Considering that Riley never ran faster than 10.8 in high school, his progress in the open 100 has been eye-opening.
"If you get 10.8, you won't even get a scholarship (offer) for nowhere in the States," Riley said. "To come here and in 3 1/2 years to be running (this) fast, there's something good about a program here, so I'm very happy for that."
Riley is positioned to take a realistic shot at a history-making feat this week. If the two-time Big Ten Track Athlete of the Year can win both the 110 hurdles and open 100, he would be the first ever to sweep those two events (including the predecessor 120 hurdles) in the NCAA Outdoor Championships.
It doesn't hurt Riley's chances, either, that Demps isn't in the national field. The senior and U.S. Olympic hopeful aggravated a hamstring injury in his first 100-meter race at the NCAA East Preliminary Round. At that point, the Florida coaching and medical staff huddled and decided to withdraw Demps from the meet.
Riley, who will be running the open 100 at nationals for the first time in his career, is eager to take his shot at this historic double.
"You always want to challenge yourself," the 11-time Big Ten champion said. "You always want to be different from everybody else, set a different standard for yourself. ... Every track meet, I keep getting faster so that gives me confidence to do it."
Certainly, it figures to be highly challenging. There must be a reason, after all, that no one ever has achieved this particular double.
"It's a real hard double," Turk said. "And he's trying something he's never tried before (at nationals)."
Add in the fact the fact that Riley also is a key member of the Illini's 400 relay team, and he could end up running as many as six races in a four-day span if he reaches the finals in all three events.
In Riley's favor is the fact he experienced a similarly busy itinerary at the NCAA West Preliminary Round in Austin, Texas, where he ran five times in three days. The difference, of course, is the competition will only get tougher in Des Moines.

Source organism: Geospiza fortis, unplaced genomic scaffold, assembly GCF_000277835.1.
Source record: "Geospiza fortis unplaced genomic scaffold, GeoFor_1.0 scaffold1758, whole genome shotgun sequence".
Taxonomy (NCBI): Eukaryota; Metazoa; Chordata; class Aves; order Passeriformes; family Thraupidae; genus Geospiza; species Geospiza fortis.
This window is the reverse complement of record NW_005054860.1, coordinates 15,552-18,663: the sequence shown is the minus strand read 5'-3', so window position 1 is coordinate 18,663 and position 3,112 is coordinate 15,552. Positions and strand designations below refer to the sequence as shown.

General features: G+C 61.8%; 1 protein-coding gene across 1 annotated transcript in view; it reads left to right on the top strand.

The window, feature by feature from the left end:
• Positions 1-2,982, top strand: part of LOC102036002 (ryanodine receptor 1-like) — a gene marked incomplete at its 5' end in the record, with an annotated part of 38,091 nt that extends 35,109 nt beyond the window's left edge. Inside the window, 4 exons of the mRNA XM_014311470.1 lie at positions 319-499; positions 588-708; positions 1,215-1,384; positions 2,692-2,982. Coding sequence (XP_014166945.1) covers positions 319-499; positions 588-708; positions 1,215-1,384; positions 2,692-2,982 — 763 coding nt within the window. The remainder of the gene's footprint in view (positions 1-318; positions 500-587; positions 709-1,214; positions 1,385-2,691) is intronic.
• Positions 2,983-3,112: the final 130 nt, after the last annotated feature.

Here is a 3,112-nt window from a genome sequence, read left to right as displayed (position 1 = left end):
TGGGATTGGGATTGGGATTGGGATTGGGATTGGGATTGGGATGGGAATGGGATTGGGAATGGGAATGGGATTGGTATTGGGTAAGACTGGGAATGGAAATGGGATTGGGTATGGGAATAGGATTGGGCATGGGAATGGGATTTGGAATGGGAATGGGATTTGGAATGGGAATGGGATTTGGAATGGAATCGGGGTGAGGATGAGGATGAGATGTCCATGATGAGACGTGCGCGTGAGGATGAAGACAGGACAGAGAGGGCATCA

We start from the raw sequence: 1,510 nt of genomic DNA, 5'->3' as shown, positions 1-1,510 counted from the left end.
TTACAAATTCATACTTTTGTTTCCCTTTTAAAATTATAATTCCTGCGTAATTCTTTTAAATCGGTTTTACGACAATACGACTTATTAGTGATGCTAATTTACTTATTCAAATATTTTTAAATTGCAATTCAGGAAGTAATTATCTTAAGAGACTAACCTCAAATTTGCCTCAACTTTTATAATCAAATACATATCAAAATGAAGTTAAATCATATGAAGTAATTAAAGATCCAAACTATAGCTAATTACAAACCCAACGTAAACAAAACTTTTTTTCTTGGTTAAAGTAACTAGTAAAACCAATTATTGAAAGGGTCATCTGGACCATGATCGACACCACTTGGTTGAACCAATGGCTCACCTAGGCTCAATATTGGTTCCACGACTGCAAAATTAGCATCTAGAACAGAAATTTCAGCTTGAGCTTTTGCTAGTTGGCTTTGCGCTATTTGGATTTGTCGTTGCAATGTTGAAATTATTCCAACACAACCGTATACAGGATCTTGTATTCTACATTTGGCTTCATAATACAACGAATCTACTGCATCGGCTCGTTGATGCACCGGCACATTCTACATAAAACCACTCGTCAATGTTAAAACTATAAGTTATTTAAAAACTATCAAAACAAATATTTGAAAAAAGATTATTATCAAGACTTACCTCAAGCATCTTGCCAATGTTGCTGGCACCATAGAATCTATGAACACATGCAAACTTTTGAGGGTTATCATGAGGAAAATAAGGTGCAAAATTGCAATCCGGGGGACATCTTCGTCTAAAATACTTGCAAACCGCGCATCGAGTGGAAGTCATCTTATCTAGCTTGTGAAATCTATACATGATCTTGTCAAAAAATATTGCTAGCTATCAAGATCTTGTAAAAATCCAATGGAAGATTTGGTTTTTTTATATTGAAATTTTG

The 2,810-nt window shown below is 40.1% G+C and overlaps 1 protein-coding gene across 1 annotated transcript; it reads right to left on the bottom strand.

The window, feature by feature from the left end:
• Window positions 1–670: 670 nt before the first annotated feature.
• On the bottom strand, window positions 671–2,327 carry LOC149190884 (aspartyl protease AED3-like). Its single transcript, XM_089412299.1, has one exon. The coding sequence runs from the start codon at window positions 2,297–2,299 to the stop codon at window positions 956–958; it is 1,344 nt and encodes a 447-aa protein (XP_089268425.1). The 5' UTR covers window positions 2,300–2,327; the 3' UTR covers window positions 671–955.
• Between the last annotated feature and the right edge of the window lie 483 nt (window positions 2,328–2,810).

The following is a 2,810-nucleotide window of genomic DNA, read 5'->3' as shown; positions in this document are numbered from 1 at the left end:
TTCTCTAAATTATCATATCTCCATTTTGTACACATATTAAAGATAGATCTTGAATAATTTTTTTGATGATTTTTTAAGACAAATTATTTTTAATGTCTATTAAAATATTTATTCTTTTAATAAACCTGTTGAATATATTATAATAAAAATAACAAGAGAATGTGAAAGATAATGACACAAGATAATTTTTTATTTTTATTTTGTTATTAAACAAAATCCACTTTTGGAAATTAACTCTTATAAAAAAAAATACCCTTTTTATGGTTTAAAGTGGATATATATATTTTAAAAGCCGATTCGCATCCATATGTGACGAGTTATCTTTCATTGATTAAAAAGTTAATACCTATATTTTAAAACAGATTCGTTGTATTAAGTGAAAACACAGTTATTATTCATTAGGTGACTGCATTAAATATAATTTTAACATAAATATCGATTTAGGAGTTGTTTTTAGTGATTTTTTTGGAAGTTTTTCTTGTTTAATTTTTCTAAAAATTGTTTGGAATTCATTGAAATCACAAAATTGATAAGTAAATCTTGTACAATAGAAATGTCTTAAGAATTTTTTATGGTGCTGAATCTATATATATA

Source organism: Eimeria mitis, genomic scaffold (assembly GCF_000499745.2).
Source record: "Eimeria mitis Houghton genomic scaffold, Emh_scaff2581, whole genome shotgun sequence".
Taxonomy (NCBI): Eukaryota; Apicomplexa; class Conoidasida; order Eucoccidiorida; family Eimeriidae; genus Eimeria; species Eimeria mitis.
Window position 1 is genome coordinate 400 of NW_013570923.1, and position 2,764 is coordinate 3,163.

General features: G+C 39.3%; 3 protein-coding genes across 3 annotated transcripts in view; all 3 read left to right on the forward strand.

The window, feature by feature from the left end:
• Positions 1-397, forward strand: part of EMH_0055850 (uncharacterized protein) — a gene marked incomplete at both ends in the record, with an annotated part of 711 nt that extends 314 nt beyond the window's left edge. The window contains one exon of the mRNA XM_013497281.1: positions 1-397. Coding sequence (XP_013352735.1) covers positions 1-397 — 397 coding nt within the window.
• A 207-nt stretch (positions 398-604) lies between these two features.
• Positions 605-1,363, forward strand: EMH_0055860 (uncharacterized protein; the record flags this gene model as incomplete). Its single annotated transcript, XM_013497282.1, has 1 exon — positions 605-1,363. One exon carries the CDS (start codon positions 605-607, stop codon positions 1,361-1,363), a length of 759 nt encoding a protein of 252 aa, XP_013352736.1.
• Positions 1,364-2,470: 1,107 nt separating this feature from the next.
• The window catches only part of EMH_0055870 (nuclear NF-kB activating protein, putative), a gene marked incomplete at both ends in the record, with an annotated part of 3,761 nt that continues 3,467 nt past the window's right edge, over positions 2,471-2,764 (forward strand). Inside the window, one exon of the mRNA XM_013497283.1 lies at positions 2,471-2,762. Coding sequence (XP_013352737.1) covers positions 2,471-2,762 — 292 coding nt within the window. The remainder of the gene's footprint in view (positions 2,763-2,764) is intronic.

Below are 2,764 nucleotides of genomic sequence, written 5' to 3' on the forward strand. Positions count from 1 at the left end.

"He's got to run a lot of races, and he's got to run a lot of races at a very high level," Turk said. "(The West Preliminary Round) was a little bit of a dress rehearsal, and I thought he did a great job of that."
Riley understands that this workload could impact his chances in his signature event. Entering his final NCAA championship meet, Riley's primary individual goal is to climb to the top of the medals podium in the hurdles. It's a place he hasn't reached since winning the 60 hurdles at the 2011 NCAA indoor meet.
"It's definitely going to be taxing on my body," he said. "I know ... it's going to be very rough. You've just got to stay focused and to execute each race and each round at a time."
However this double-championship quest turns out, Turk knows what to expect from his two-time NCAA champion.
"If you seem him win, you're going to see him flash that big smile and wave up to us in the stands," the Illini coach said. "And if he loses, he'll hold his head up and walk off the track. That's how Andrew handles this."
Turk can't guarantee he'll be nearly as composed, especially when his star is flashing toward the finish line.
"We'll all be sitting on the edge of our seat throughout the weekend, I'm sure," he said.
NCAA Outdoor Track & Field Championships at a glance:
WHERE: Drake Stadium at Des Moines, Iowa
Men — Stanley Azie (100, 200); Kyle Engnell (3,000 steeplechase); Andrew Riley (100, 110 hurdles); 400 relay (Riley, Brandon Stryganek, D.J. Zahn and Azie with alternates Jade Ackerman, Josh Zinzer)
Women — Breeana Coleman (100 hurdles); Jesica Ejesieme (400 hurdles); Ashley Spencer (400); 1,600 relay (Ashley Kelly, Ryisha Boyd, Latoya Griffith and Spencer with alternates Ejesieme, Marissa Golliday)
TV: noon Saturday on ESPNU
ONLINE: Streamed live for free on NCAA.com (today) and on ESPN3.com (Thursday-Saturday).